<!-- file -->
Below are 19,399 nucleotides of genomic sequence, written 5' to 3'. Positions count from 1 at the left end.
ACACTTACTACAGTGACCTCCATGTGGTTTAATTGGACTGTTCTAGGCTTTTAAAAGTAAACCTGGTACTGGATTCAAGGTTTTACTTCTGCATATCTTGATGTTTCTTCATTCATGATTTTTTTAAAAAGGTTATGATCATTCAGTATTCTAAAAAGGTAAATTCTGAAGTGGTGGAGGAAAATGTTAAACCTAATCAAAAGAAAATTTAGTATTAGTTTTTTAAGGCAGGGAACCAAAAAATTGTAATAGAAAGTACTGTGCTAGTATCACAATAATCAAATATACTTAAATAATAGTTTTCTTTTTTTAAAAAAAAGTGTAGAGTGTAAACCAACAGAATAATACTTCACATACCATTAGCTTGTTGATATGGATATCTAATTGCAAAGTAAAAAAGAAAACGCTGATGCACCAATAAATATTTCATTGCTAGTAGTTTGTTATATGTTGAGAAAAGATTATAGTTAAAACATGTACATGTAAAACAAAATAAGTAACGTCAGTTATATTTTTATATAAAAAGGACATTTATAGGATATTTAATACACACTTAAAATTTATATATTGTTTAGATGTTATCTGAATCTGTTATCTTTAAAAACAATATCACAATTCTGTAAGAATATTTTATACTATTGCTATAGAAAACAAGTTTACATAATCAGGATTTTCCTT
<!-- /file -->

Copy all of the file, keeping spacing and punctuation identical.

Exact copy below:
Below are 19,399 nucleotides of genomic sequence, written 5' to 3'. Positions count from 1 at the left end.
ACACTTACTACAGTGACCTCCATGTGGTTTAATTGGACTGTTCTAGGCTTTTAAAAGTAAACCTGGTACTGGATTCAAGGTTTTACTTCTGCATATCTTGATGTTTCTTCATTCATGATTTTTTTAAAAAGGTTATGATCATTCAGTATTCTAAAAAGGTAAATTCTGAAGTGGTGGAGGAAAATGTTAAACCTAATCAAAAGAAAATTTAGTATTAGTTTTTTAAGGCAGGGAACCAAAAAATTGTAATAGAAAGTACTGTGCTAGTATCACAATAATCAAATATACTTAAATAATAGTTTTCTTTTTTTAAAAAAAAGTGTAGAGTGTAAACCAACAGAATAATACTTCACATACCATTAGCTTGTTGATATGGATATCTAATTGCAAAGTAAAAAAGAAAACGCTGATGCACCAATAAATATTTCATTGCTAGTAGTTTGTTATATGTTGAGAAAAGATTATAGTTAAAACATGTACATGTAAAACAAAATAAGTAACGTCAGTTATATTTTTATATAAAAAGGACATTTATAGGATATTTAATACACACTTAAAATTTATATATTGTTTAGATGTTATCTGAATCTGTTATCTTTAAAAACAATATCACAATTCTGTAAGAATATTTTATACTATTGCTATAGAAAACAAGTTTACATAATCAGGATTTTCCTT